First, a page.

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Abstract

Abstract

Wireless networking is enabling a new class of applications providing users with access to information and communication anytime and anywhere. The success of these applications and services, accessible through smart phones and other wireless devices, is placing tremendous pressure on the limited wireless bandwidth. To sustain this growth, it is critical to develop protocols that can efficiently manage the available bandwidth.

One of the major complications in developing these wireless protocols is the complex effect of interference between different users, which often plays a defining role on the overall performance of wireless networks. Thus, the goal of this project is to characterize the interference behavior and use it to develop a new generation of protocols that focus on minimizing destructive interference.

We focus on Carrier Sense Multiple Access (CSMA), the most commonly used algorithm in wireless networks at the core of widespread standards such as IEEE 802.11 (WiFi). These protocols are unable to effectively arbitrate the medium in multi-hop wireless networks, causing destructive interactions such as hidden and exposed terminals, leading to collisions, poor performance and unfairness. This project first characterizes the impact of interference in detail, showing that there are only a few modes of interference that account for the different interactions that occur when multiple users compete for use of the medium.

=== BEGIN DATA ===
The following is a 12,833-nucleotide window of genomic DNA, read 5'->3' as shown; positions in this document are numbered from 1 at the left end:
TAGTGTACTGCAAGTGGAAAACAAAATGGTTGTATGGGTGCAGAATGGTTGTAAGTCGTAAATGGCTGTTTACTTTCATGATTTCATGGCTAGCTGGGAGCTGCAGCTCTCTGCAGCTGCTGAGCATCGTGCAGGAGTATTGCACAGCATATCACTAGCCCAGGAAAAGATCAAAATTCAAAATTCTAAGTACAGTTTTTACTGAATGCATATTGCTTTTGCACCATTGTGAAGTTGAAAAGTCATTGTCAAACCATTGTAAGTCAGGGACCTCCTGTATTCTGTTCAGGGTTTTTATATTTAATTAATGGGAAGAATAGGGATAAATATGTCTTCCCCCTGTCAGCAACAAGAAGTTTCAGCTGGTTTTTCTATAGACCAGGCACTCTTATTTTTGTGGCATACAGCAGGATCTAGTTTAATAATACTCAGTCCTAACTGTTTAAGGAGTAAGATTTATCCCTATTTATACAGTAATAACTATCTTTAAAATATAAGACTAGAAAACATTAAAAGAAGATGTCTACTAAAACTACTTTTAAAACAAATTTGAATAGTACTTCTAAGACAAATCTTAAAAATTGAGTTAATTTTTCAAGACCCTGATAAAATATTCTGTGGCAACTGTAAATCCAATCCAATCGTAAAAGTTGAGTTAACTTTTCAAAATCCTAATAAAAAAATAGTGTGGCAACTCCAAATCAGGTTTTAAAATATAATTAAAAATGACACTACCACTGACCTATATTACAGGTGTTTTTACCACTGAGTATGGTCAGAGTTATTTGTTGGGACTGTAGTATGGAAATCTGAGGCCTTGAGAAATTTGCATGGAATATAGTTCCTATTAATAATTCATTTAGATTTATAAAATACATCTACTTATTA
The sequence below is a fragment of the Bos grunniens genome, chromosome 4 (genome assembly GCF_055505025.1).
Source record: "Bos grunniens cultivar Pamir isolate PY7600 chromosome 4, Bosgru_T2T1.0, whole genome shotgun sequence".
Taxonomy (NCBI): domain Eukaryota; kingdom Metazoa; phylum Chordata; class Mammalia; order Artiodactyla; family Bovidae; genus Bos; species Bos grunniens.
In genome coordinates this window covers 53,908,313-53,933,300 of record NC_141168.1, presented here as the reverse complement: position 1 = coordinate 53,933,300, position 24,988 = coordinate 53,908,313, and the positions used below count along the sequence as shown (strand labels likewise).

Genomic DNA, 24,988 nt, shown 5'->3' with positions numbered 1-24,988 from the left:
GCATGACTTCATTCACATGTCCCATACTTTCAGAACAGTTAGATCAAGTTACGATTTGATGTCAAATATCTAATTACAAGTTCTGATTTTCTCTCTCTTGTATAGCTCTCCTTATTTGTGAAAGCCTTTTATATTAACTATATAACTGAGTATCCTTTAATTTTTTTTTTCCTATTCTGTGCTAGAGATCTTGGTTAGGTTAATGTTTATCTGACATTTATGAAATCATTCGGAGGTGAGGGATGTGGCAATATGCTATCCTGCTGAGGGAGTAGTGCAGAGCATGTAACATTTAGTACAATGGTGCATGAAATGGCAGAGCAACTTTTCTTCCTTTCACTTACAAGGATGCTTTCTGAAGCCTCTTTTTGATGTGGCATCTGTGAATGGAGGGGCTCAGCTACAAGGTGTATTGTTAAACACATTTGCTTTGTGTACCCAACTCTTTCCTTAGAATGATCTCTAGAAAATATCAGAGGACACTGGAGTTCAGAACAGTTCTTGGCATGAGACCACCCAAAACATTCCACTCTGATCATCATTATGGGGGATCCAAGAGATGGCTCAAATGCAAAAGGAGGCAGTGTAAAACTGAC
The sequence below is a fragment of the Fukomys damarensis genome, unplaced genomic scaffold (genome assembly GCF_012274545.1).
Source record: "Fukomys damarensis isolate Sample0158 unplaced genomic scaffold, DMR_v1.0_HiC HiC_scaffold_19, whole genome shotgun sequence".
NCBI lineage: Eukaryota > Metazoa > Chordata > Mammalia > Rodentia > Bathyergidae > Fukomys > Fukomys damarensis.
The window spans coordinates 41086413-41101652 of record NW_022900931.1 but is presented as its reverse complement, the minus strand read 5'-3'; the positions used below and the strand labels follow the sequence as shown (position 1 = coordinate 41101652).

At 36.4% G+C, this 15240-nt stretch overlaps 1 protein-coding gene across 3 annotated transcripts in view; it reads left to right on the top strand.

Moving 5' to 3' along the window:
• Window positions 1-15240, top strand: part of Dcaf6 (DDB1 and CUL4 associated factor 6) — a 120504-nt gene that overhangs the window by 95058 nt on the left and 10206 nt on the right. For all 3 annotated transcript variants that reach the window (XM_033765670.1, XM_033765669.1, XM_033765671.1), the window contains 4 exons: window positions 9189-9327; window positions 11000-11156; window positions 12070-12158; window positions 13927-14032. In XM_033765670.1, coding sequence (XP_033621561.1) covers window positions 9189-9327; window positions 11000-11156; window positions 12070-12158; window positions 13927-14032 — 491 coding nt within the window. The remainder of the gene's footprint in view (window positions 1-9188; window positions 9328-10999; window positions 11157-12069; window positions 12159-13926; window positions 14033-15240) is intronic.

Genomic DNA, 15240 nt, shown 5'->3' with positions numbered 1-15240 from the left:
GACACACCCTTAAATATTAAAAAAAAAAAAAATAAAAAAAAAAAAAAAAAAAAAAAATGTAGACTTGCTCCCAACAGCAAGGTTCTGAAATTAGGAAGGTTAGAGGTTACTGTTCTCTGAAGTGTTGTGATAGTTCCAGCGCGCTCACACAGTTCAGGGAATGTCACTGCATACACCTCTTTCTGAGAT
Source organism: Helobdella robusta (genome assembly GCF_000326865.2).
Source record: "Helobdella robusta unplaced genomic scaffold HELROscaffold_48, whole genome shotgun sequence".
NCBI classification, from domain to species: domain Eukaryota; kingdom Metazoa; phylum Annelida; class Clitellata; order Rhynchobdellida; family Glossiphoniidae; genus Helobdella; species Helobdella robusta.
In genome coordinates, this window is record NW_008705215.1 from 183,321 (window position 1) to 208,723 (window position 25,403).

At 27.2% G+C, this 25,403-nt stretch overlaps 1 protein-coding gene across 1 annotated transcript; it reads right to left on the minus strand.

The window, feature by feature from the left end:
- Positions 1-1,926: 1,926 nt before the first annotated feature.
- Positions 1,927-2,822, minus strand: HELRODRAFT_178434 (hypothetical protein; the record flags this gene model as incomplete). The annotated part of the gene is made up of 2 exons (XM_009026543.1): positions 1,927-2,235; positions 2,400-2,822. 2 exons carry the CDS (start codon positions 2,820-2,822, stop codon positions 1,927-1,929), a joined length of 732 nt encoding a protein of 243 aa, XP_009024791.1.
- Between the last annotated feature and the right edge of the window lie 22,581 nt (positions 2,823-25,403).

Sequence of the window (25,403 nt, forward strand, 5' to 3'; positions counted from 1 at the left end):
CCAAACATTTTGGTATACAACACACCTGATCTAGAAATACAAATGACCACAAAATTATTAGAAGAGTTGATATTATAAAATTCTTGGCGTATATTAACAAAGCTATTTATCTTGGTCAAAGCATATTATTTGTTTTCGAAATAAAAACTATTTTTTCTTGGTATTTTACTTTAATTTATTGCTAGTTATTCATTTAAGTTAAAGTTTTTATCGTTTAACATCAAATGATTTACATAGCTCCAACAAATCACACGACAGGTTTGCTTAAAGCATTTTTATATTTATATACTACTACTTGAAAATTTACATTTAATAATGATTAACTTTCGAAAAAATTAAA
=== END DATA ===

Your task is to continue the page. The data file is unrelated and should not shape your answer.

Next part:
We then use this insight to develop novel protocols using two main strategies: (1) remove destructive interference whenever possible; and (2) find alternative routes around destructive interference areas when removing interference is not an option. For the first part our methodology controls transceiver parameters like transmit power, receiver threshold and receiver sensitivity to convert the destructive interactions into constructive ones. Our results show that this technique reduces the overall power consumed in a network allowing for better channel reuse and hence efficient capacity usage. For the latter part, we are designing a routing protocol that routes traffic around areas of potentially high interference. A comparison of our protocol with existing shortest-path routing protocol shows that our metric substantially improves the performance and efficiency of the network.

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/content/papers/10.5339/qfarf.2010.CSO3
2010-12-13
2019-11-17
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References

  1. S. Razak, Interference-aware protocol design in wireless networks, QFARF Proceedings, 2010, CSO3.
    [Google Scholar]
http://instance.metastore.ingenta.com/content/papers/10.5339/qfarf.2010.CSO3
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